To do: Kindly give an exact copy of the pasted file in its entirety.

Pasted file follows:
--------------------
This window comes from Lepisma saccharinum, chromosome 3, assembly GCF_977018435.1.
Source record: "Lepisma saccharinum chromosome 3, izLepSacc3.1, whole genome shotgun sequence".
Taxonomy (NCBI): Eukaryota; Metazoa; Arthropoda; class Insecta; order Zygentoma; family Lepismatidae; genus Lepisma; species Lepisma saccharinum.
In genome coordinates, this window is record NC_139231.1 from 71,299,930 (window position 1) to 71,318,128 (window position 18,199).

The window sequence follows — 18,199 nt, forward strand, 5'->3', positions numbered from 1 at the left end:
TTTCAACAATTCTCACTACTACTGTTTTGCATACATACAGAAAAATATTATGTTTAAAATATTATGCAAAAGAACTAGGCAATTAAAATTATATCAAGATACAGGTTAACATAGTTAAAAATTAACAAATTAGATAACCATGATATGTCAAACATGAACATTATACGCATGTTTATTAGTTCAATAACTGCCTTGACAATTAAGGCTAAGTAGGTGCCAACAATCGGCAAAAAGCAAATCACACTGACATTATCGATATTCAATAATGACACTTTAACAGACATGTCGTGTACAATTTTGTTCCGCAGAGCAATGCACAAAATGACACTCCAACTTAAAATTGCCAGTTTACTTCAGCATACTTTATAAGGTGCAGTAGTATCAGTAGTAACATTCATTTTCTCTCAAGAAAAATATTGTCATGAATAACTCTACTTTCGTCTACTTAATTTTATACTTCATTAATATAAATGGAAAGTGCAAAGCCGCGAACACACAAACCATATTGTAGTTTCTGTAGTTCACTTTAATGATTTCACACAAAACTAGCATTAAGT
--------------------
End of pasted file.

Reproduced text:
This window comes from Lepisma saccharinum, chromosome 3, assembly GCF_977018435.1.
Source record: "Lepisma saccharinum chromosome 3, izLepSacc3.1, whole genome shotgun sequence".
Taxonomy (NCBI): Eukaryota; Metazoa; Arthropoda; class Insecta; order Zygentoma; family Lepismatidae; genus Lepisma; species Lepisma saccharinum.
In genome coordinates, this window is record NC_139231.1 from 71,299,930 (window position 1) to 71,318,128 (window position 18,199).

The window sequence follows — 18,199 nt, forward strand, 5'->3', positions numbered from 1 at the left end:
TTTCAACAATTCTCACTACTACTGTTTTGCATACATACAGAAAAATATTATGTTTAAAATATTATGCAAAAGAACTAGGCAATTAAAATTATATCAAGATACAGGTTAACATAGTTAAAAATTAACAAATTAGATAACCATGATATGTCAAACATGAACATTATACGCATGTTTATTAGTTCAATAACTGCCTTGACAATTAAGGCTAAGTAGGTGCCAACAATCGGCAAAAAGCAAATCACACTGACATTATCGATATTCAATAATGACACTTTAACAGACATGTCGTGTACAATTTTGTTCCGCAGAGCAATGCACAAAATGACACTCCAACTTAAAATTGCCAGTTTACTTCAGCATACTTTATAAGGTGCAGTAGTATCAGTAGTAACATTCATTTTCTCTCAAGAAAAATATTGTCATGAATAACTCTACTTTCGTCTACTTAATTTTATACTTCATTAATATAAATGGAAAGTGCAAAGCCGCGAACACACAAACCATATTGTAGTTTCTGTAGTTCACTTTAATGATTTCACACAAAACTAGCATTAAGT